T: I write creative nonfiction essays. Most of the essays that I write are about my childhoods and my family. I come from a large family, so I have a lot to write about.

R: I mainly write narrative poetry in experimental forms. I’ve also been experimenting with surrealism and prose poetry lately.

Where did you get the name of your magazine?

T: Penguin Review had been around for 48 years when I took over as editor. It was named already. However, there was a year when the staff decided they didn’t want to be associated with anything that had the name of the sports teams, so they just called the magazine The Review. It was during the 70’s.

R: Penguin Review got its name in 1964! I wish I knew how the editors chose the name, but unfortunately I haven’t had the chance to ask.

What inspired your aesthetic?

T: The overall look of the magazine is the result of our wonderful layout designer/co-editor, Rebecca Brown. She looked at the past two issues of Penguin Review and some other literary journals and came up with the design after hours and hours of work. She did a great job.

R: My personal aesthetic is inspired by my life experiences and the world around me. Growing up in Youngstown has been a major influence. I’m also inspired by writers like Amiri Baraka, Gwendolyn Brooks, Gertrude Stein, and Dalton Day.

What do you hope to accomplish with your magazine?

T: Next semester and the Spring ’15 issue are my last at Youngstown State University. I know that I am leaving the magazine in very capable hands.

I hope that what was built by the entire staff over the past two and a half years continues getting bigger and better. I want Penguin Review to continue being a place that students in all fields can feel safe sending their work to. Blood, sweat, and tears go into each piece that is sent to us and it is important that each person submitting knows that we at the very least care about their work enough to read/edit/judge it. I want Penguin Review to continue on as an undergraduate magazine. This university needs multiple voices and undergraduates deserve for their voices to be heard.

To see Penguin Review being entered in contests for collegiate literary magazines and winning would be an amazing feeling. It would be a testament not only to what the staffs of the past two and a half years have built, but to the legacy of Penguin Review. I want to come back in fifty years for a 100th anniversary Penguin Review launch party. I will be 80 and I will find any way possible to make it to that event.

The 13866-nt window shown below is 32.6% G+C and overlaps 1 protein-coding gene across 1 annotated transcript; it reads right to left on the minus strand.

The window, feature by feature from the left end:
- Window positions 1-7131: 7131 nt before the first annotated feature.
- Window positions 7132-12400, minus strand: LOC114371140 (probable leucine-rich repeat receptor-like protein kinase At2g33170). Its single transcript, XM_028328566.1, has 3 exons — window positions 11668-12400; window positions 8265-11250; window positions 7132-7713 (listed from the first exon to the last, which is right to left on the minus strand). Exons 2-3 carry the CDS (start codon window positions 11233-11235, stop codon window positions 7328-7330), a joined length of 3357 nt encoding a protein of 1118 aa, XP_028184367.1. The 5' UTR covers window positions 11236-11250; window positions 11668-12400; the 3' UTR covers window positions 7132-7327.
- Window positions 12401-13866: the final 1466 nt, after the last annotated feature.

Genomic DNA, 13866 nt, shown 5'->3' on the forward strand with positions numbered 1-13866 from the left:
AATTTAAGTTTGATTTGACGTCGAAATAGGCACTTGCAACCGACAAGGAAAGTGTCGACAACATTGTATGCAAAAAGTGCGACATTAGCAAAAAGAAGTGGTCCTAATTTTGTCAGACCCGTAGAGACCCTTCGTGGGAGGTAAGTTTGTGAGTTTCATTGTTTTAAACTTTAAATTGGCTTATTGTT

R: I hope that Penguin Review continues to publish absolutely incredible work from YSU undergraduates. Even more, I hope that as an organization we can encourage writers at YSU to find their niche and to continue to develop their voice.

You can find Penguin Review on Twitter and Facebook.


Are you a past Jenny contributor or an editor at a literary magazine and interested in an interview? Send us an email.

Friday Feature: Interview with Barry Skelhorn

Each week, the editors of Jenny Magazine sit down with either fellow literary magazine editors or past Jenny contributors for short interviews. This week’s interview is with Barry Skelhorn, editor of Sanitarium Magazine — a monthly horror magazine based in the United Kingdom.

What style of work do you prefer, if any?

I have to say my preference has changed since releasing the first issue of Sanitarium back in 2012. Before, I would gravitate towards such works as M.R. James, James Herbert, King and Barker — a bit of a mix, but apart from that I wouldn’t venture off that path.

Recently, however, I have started to deviate from said path, picking up the odd new work here and there. One such niche is the Bizarro; “Motherfucking Sharks” is one that I am currently reading and for the short sharp shocks it gives you — the payoff is great. I am looking forward to reading more off the beaten track. 

What other literary magazines do you admire?

Straight off the bat I have to say the work that Nightmare Magazine, Apex and Black Static are doing for the horror fiction world is great. One that I have picked up all back issues of was the Fog Horn which has just closed its doors due to the nature of the (Apple) Newsstand.